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Spare the rod and spoil the child? Why was physical punishment ok in the past but not so today?

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In recent years, spanking or beating our kids have become largely unacceptable. From a psychological and biological standpoint, ample research have emerged that beating kids could lead to trauma and epigenetic changes - leading to the kid growing up to be violent or distant. Or it might strain the relationship between parent and child - where the child grows fearful or resentful of the parent. Finally, there seem to be much better ways, e.g. patient explanation or reward conditioning to discipline children - physcial punishment seems to reflect ineptitude in parenting. 

But there are two persistent rebuttals.

First, there is a perception that kids are less resilient and more entitled these days. A retiring teacher recently shared with me that most kids are well aware of the climate they are in - that they hold power over adults because one group of adults can be turned on another (e.g. parents on teachers, the public on parents) Any form of negativity, be it physical punishment, a scolding, or even criticism - is generally frowned upon and can be blown up. Most kids own a mobile phone and are very comfortable videoing and sharing about their lives. Additionally, adult behaviour has also been shaped. With more emphasis on the importance of being encouraging and greater affluence and comfort in life, parents have veered towards being too protective. The combination of more entitled kids and more protective parents leads to less resilience - kids find it harder to accept and learn from failures and setbacks. 

 

Second, most of us grew up with our parents giving us the odd spank or two (or three or four). And we turned out ok. We didn't suffer from trauma or hate our parents, and only a small number eventually developed anti-social or violent behaviour. Some in the older generation hold on to the belief that a certain amount of punishment seems somewhat beneficial, building more resilient and more 

 

So which view is right? Obviously, physical punishment is a small part of Is parenting an improvement from the past - where we replace punishment with encouragement? Or does a complete shift away from punishment contribute to kids who struggle to accept their shortcomings and failures?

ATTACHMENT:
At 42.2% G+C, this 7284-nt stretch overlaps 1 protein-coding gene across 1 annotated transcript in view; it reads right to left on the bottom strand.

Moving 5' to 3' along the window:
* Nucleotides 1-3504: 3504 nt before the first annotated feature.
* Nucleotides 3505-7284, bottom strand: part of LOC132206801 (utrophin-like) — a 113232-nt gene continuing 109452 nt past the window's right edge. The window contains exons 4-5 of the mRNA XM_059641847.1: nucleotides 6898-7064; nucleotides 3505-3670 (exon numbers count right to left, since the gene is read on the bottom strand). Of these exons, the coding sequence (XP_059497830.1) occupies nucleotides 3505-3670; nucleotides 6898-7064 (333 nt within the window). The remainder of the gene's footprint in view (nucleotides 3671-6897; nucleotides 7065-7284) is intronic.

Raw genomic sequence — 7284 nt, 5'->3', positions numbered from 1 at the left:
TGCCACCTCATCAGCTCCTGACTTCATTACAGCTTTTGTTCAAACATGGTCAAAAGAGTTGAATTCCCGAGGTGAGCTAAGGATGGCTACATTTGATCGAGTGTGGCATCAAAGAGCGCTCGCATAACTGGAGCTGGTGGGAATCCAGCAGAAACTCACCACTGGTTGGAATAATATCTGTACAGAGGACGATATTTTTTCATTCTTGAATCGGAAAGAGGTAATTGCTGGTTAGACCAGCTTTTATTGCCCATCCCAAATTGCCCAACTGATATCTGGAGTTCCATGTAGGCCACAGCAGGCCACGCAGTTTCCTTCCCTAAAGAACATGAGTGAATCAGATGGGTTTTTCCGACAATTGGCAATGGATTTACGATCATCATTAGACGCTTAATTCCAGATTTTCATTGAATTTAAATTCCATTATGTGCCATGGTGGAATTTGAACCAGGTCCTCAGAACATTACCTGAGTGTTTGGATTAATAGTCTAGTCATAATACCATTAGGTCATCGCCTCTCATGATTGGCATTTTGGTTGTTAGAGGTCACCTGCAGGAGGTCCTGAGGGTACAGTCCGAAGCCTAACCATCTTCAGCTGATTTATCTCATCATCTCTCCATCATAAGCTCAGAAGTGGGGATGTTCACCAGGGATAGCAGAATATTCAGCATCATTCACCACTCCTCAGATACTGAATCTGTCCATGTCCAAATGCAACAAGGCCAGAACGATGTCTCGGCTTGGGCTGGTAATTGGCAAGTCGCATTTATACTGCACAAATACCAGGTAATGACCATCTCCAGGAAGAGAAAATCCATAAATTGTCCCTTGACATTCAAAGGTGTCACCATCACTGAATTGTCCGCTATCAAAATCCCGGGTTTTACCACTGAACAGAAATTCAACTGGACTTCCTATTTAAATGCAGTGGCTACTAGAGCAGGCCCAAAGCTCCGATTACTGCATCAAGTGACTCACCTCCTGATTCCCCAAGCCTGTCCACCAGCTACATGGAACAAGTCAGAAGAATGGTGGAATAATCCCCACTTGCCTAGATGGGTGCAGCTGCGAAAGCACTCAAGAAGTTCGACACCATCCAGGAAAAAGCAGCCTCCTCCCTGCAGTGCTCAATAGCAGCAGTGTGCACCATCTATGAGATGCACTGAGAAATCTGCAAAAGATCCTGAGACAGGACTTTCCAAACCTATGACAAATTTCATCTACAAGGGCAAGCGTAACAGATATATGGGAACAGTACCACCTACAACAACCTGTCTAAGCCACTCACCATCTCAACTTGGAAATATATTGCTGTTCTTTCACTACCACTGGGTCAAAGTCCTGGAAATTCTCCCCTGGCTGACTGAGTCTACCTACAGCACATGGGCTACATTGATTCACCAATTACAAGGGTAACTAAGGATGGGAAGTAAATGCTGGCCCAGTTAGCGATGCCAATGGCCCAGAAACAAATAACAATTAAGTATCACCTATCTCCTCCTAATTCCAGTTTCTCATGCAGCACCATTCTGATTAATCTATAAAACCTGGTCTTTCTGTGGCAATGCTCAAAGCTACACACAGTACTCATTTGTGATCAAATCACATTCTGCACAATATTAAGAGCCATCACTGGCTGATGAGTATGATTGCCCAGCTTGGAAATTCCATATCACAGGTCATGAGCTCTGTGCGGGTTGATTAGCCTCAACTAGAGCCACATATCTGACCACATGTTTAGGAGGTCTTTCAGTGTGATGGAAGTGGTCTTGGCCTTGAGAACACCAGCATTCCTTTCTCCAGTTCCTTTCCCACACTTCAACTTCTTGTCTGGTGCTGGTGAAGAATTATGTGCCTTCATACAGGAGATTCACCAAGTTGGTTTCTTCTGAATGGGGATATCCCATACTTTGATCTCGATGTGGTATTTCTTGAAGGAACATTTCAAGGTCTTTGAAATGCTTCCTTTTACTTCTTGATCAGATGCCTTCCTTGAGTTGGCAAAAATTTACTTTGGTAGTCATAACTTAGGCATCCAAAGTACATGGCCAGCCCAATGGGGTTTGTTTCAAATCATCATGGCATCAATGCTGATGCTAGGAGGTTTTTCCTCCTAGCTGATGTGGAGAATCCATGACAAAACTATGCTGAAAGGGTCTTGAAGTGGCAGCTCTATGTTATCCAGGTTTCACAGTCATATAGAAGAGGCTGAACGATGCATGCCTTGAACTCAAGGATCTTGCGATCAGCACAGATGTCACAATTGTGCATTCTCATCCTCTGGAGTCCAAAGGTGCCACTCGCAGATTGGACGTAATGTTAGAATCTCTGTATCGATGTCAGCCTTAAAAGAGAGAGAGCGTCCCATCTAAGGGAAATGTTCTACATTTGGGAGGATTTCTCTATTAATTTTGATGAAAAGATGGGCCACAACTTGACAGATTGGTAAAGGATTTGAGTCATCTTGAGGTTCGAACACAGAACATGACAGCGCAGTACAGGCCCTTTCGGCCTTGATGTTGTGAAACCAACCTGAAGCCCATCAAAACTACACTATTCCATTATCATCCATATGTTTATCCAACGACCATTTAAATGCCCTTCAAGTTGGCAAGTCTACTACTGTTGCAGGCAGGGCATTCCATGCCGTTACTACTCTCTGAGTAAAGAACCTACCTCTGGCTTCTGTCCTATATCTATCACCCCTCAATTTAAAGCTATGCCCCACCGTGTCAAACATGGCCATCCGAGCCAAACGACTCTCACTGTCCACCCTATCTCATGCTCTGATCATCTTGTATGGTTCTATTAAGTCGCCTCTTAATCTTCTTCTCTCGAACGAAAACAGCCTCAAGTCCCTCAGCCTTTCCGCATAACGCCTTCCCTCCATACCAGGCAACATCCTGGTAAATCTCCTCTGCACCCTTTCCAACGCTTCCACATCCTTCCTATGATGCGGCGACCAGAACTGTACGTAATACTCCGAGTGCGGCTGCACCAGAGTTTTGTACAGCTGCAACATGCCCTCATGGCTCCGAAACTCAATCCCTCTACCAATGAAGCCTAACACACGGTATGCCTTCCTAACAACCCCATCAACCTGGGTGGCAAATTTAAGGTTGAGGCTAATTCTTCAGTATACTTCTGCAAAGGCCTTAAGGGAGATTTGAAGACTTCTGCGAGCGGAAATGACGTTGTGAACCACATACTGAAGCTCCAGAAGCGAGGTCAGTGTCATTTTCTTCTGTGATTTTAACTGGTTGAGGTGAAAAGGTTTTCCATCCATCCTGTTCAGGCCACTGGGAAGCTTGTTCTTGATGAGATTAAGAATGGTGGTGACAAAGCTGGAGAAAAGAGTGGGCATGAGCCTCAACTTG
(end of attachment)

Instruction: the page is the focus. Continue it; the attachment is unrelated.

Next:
We probably all have an opinion on this (obviously this is not a strict dichotomy but we have leanings one way or another). 

But before debating our conclusions, how about we take a deeper look at what really is at play.

(Obviously, there's a lot more to bringing up a child, discipline vs respect, resilience vs entitlement than physical punishment. To keep this article at a reasonable length, we're just going to examine one aspect of physical punishment)t. 

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Our understanding takes us (unsurprisingly) to look at our brains - the most amazing mechanism we know. It regulates almost everything we experience in life and performs a mind-boggling range of functions. 

There are 2 particular features of our brain that are critical here:

 

The first is the main cognitive function our brain performs: it is constantly creating our own subjective reality, by reconciling our perception of the external environment and our internal state and experience. 
 

Some examples:

  • Your flight got delayed. In one instance, someone from the airline company comes up to apologise profusely and informs you about the reason for the delay and the expected waiting time; in another, there is no word from the airline company at all. Same scenario, same you. But one change in the external environment changes how you react. 

  • The same person asks for the same favour with the same tone at the start of the day. If you're tired, stressed, or just had a major quarrel, you are less likely to say yes. If you had just had a great night out or just received some terrific news (i.e. your favourite rugby team won), you're far more likely to say yes. 

  • Or something I saw just the other day at a meeting. Two people suggest the exact same idea about 2 minutes apart after a presentation. The first was a junior member who had the reputation of being critical. In contrast, the second person was a rising star in the company, in the good books of the big boss who had just praised his suggestions after the previous presentation. Naturally, the first person was ignored, while everyone jumped on the bandwagon after the second person had shared.

But what does this mean for parents disciplining kids?

Let's consider the external environment for kids 20-40 years ago.

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Parents then had just lived through either or both World War 2 and the Cold War, when times felt harder. Education rates were lower. Manufacturing and agriculture were still the dominant industries then, and a larger proportion of people held jobs with some physical element. And there was far less prevalence and proliferation of technology to occupy kids.

What this meant was that parents continued to adopt practices passed down by their parents, including disciplining kids through physical punishment. 

 

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Parents then had just lived through either or both World War 2 and the Cold War, when times felt harder. Education rates were lower. Manufacturing and agriculture were still the dominant industries then, and a larger proportion of people held jobs with some physical element. And there was far less prevalence and proliferation of technology to occupy kids.

What this meant was that parents continued to adopt practices passed down by their parents, including disciplining kids through physical punishment. With less technological distractions, kids fo

 

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